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#Microsoft Azure Hub-Spoke model by Enterprise Design 2 of 4 Lift and Shift #Azure #Hyperv #VMware

Microsoft Azure Hybrid Cloud Architecture HUB-Spoke Model

Microsoft Azure Hub-Spoke model

This blogpost about Microsoft Azure Hub-Spoke model by Enterprise Design 2 of 4 “Lift and Shift” is part of a Datacenter transition to Microsoft Azure Intelligent Cloud. It’s talking about Azure Architecture, Security, Assessment, Azure Policy, and implementation of the design. Here you find the first blogposts :

It’s important for your business to have your Azure Architectural design with Security in place before you start your “Lift and Shift” actions, think about Identity Management and Provisioning, RBAC for your Administrators and Super Users with Two-Factor Authentication. Security with Network Security Groups and Firewalls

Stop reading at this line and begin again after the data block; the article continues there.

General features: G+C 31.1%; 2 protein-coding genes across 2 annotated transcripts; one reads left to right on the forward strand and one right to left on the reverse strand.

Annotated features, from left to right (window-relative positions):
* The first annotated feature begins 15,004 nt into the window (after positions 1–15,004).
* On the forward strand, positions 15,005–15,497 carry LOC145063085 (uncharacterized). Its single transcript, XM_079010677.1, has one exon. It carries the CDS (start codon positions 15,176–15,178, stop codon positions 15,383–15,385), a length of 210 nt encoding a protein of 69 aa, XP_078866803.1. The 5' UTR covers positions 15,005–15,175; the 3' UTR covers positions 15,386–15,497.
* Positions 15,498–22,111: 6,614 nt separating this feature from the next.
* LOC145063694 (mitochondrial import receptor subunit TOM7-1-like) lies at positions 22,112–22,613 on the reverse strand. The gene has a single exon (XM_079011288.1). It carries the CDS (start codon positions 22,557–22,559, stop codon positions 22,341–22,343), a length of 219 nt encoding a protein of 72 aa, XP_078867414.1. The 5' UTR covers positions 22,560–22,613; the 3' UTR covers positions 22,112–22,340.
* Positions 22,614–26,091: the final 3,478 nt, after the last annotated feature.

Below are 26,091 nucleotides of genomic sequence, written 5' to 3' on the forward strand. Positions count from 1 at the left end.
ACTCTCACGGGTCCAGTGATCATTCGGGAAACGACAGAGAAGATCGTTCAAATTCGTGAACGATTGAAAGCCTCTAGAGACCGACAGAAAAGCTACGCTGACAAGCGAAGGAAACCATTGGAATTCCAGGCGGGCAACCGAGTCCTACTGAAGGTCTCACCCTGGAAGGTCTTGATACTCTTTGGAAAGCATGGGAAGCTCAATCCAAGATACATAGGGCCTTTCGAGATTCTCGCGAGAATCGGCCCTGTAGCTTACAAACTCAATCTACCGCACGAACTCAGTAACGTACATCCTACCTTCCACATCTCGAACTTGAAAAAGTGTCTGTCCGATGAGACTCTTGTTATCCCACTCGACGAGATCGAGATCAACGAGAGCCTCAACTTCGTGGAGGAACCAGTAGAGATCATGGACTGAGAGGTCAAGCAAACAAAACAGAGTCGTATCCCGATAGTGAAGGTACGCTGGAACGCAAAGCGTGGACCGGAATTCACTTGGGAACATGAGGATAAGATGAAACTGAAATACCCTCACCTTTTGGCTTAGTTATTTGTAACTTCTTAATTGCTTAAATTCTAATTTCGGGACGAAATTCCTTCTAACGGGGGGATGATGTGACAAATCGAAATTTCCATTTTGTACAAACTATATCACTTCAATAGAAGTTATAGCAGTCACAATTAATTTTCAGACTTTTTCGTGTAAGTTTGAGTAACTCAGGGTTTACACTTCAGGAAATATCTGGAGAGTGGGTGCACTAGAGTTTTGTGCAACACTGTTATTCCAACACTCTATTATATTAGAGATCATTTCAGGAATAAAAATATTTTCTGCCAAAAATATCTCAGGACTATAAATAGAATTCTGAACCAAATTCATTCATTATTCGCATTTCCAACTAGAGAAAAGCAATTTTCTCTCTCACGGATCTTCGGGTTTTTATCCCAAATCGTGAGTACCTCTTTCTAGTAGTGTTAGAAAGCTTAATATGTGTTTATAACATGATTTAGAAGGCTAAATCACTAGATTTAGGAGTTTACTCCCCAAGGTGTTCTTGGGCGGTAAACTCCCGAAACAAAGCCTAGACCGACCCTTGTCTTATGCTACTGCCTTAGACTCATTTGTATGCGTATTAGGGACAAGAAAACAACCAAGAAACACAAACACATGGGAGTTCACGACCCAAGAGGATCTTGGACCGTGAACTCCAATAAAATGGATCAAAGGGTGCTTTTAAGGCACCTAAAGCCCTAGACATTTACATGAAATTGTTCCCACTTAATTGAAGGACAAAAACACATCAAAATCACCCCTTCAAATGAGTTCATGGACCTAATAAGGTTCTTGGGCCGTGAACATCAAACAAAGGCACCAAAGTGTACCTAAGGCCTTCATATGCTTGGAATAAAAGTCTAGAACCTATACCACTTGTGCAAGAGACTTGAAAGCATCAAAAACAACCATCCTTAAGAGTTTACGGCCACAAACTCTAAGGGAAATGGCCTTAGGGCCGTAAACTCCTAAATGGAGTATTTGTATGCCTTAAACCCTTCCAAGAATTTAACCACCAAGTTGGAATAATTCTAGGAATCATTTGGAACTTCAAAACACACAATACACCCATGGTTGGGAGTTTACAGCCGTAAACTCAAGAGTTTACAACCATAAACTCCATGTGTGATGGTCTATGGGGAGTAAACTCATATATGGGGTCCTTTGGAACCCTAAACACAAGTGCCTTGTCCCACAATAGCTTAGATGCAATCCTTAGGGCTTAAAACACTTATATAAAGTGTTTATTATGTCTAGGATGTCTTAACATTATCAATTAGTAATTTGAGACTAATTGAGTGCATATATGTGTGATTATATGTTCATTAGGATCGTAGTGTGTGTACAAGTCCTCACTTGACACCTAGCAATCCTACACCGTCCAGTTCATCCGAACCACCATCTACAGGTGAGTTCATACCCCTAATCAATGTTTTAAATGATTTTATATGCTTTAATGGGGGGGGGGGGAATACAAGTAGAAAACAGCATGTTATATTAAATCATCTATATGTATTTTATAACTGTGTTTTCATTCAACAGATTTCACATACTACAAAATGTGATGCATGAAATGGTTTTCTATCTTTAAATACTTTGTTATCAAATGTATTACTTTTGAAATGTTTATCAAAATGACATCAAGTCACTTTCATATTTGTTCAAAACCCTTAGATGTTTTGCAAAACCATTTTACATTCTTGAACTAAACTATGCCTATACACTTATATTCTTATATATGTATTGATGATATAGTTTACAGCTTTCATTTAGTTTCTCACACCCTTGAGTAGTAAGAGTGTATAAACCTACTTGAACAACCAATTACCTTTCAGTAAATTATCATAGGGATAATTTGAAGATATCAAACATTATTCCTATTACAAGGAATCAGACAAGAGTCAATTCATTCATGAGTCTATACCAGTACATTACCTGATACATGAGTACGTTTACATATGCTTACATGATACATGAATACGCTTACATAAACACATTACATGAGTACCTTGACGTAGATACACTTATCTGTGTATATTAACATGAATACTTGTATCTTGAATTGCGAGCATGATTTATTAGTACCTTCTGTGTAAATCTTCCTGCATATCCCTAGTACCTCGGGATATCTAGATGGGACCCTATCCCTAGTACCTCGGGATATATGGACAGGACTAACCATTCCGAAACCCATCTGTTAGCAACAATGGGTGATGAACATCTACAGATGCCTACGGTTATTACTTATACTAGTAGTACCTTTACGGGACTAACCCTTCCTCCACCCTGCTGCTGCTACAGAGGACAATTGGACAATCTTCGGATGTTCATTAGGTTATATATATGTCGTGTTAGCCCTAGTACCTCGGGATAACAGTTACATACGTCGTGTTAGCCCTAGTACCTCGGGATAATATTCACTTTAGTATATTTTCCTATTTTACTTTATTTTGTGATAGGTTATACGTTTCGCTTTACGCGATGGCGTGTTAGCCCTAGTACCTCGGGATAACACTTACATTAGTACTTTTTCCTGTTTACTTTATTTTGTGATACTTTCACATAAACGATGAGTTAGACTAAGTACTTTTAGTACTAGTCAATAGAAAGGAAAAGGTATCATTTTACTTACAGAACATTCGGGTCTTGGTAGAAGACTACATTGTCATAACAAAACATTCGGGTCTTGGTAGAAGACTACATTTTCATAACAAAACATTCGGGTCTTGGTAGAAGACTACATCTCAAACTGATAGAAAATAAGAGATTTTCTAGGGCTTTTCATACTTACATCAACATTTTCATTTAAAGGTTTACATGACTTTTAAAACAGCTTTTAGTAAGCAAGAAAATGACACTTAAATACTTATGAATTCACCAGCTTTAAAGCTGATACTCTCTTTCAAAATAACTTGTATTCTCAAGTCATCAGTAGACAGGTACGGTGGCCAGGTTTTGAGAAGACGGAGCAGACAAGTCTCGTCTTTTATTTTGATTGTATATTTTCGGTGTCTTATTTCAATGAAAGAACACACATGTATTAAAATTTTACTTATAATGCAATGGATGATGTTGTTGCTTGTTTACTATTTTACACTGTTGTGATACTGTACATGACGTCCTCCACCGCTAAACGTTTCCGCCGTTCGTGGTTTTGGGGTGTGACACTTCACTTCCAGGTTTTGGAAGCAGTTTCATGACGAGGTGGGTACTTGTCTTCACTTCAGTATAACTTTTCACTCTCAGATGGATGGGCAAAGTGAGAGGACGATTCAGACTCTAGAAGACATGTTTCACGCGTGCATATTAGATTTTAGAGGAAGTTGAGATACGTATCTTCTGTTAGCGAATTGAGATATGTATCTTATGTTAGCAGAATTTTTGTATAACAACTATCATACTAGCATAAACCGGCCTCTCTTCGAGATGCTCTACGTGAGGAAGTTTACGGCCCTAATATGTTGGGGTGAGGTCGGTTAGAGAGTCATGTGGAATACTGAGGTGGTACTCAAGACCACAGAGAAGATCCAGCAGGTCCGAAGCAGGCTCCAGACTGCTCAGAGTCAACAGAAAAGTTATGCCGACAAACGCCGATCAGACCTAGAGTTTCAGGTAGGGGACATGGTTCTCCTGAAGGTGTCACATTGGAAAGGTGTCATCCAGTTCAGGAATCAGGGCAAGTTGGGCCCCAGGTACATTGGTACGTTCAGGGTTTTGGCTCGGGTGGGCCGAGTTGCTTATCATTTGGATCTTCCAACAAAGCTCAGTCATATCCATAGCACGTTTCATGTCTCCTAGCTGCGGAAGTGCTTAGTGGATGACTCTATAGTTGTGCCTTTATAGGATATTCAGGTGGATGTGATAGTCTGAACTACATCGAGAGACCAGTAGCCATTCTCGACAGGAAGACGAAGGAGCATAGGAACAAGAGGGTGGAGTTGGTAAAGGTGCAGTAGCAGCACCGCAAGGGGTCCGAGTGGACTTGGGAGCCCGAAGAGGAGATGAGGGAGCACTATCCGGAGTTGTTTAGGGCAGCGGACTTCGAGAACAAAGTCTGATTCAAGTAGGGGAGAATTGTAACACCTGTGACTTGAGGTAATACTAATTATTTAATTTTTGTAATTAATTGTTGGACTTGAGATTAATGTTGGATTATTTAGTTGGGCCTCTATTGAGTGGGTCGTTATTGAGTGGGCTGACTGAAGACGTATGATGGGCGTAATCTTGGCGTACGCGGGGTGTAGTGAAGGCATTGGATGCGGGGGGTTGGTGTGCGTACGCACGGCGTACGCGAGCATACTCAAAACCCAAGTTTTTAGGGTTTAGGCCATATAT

Azure Multi-Factor-Authentication (MFA)

Microsoft Azure Hub-Spoke model : “Lift and Shift”

 

Microsoft Azure HUB subscription for “Lift and Shift”

To “Lift and Shift” to the Azure HUB Subscription we have the following in place by Design :

  1. Azure Scaffold and Hierarchy (Governance)
  2. Virtual Networks (VNET) with the Subnets and IP-Number plan
  3. ExpressRoute VPN Connection with a backup failover Site-2-Site VPN connection to Azure.
  4. Resource Groups, like Active Directory, ADFS Farm, Authentication, SQL Backend.
  5. Resource Policies
  6. Resource Locks
  7. Network Security Groups (NSG)
  8. DNS
  9. Azure Firewall
  10. Azure internal Load Balancers.
  11. Azure Storage Accounts
  12. Azure Virtual Machine sizes
  13. Azure Virtual Machine Image
  14. Managed Disks and Encryption.
  15. Redundancy for Virtual Machines
  16. Azure Key Vault for Encryption.
  17. Azure Recovery Vault ( Backup)
  18. Azure Policy
  19. Managed Identities, Azure MFA, RBAC,ADFS
  20. Azure Monitor
  21. Azure Naming Convention
  22. Azure Tagging
  23. Azure Cost Management
  24. ARM (JSON) Deployment template (for New requests)

To help you more with your Azure Virtual Datacenter have a look here

 

Azure Hierarchy

Azure Scaffold